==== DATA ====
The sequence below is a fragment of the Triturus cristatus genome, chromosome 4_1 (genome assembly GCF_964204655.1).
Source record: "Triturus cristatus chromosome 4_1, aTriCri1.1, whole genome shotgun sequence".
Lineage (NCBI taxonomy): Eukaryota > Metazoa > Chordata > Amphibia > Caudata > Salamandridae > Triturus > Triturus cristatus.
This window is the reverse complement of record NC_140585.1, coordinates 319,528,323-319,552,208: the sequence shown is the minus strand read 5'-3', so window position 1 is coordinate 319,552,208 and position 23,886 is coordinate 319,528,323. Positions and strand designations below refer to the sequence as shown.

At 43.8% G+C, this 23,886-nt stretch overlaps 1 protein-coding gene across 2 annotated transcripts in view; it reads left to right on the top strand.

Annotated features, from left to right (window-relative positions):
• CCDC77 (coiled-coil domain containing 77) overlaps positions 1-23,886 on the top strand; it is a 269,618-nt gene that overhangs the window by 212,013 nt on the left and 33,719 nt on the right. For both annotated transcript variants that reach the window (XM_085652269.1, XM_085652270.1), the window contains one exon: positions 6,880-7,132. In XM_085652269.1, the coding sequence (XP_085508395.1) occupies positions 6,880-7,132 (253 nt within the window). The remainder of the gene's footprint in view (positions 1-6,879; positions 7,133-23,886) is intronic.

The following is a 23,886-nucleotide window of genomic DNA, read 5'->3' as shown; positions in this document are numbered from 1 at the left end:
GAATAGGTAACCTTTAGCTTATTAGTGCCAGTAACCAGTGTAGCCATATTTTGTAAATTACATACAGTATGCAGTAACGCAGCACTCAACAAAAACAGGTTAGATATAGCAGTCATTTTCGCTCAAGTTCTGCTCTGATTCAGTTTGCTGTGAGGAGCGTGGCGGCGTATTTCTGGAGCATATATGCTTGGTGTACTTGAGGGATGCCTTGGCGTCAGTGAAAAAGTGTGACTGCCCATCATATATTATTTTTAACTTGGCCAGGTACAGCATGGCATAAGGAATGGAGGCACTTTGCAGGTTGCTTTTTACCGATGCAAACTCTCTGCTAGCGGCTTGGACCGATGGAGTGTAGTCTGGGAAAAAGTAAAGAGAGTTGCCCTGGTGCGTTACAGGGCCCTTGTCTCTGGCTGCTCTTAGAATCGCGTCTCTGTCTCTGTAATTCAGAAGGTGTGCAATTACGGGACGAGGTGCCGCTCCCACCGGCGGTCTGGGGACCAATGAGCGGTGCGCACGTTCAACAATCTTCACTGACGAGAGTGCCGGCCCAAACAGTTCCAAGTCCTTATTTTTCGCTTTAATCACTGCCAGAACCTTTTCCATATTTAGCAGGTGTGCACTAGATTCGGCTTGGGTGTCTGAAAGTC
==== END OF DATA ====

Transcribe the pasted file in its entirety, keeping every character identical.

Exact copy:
The sequence below is a fragment of the Triturus cristatus genome, chromosome 4_1 (genome assembly GCF_964204655.1).
Source record: "Triturus cristatus chromosome 4_1, aTriCri1.1, whole genome shotgun sequence".
Lineage (NCBI taxonomy): Eukaryota > Metazoa > Chordata > Amphibia > Caudata > Salamandridae > Triturus > Triturus cristatus.
This window is the reverse complement of record NC_140585.1, coordinates 319,528,323-319,552,208: the sequence shown is the minus strand read 5'-3', so window position 1 is coordinate 319,552,208 and position 23,886 is coordinate 319,528,323. Positions and strand designations below refer to the sequence as shown.

At 43.8% G+C, this 23,886-nt stretch overlaps 1 protein-coding gene across 2 annotated transcripts in view; it reads left to right on the top strand.

Annotated features, from left to right (window-relative positions):
• CCDC77 (coiled-coil domain containing 77) overlaps positions 1-23,886 on the top strand; it is a 269,618-nt gene that overhangs the window by 212,013 nt on the left and 33,719 nt on the right. For both annotated transcript variants that reach the window (XM_085652269.1, XM_085652270.1), the window contains one exon: positions 6,880-7,132. In XM_085652269.1, the coding sequence (XP_085508395.1) occupies positions 6,880-7,132 (253 nt within the window). The remainder of the gene's footprint in view (positions 1-6,879; positions 7,133-23,886) is intronic.

The following is a 23,886-nucleotide window of genomic DNA, read 5'->3' as shown; positions in this document are numbered from 1 at the left end:
GAATAGGTAACCTTTAGCTTATTAGTGCCAGTAACCAGTGTAGCCATATTTTGTAAATTACATACAGTATGCAGTAACGCAGCACTCAACAAAAACAGGTTAGATATAGCAGTCATTTTCGCTCAAGTTCTGCTCTGATTCAGTTTGCTGTGAGGAGCGTGGCGGCGTATTTCTGGAGCATATATGCTTGGTGTACTTGAGGGATGCCTTGGCGTCAGTGAAAAAGTGTGACTGCCCATCATATATTATTTTTAACTTGGCCAGGTACAGCATGGCATAAGGAATGGAGGCACTTTGCAGGTTGCTTTTTACCGATGCAAACTCTCTGCTAGCGGCTTGGACCGATGGAGTGTAGTCTGGGAAAAAGTAAAGAGAGTTGCCCTGGTGCGTTACAGGGCCCTTGTCTCTGGCTGCTCTTAGAATCGCGTCTCTGTCTCTGTAATTCAGAAGGTGTGCAATTACGGGACGAGGTGCCGCTCCCACCGGCGGTCTGGGGACCAATGAGCGGTGCGCACGTTCAACAATCTTCACTGACGAGAGTGCCGGCCCAAACAGTTCCAAGTCCTTATTTTTCGCTTTAATCACTGCCAGAACCTTTTCCATATTTAGCAGGTGTGCACTAGATTCGGCTTGGGTGTCTGAAAGTC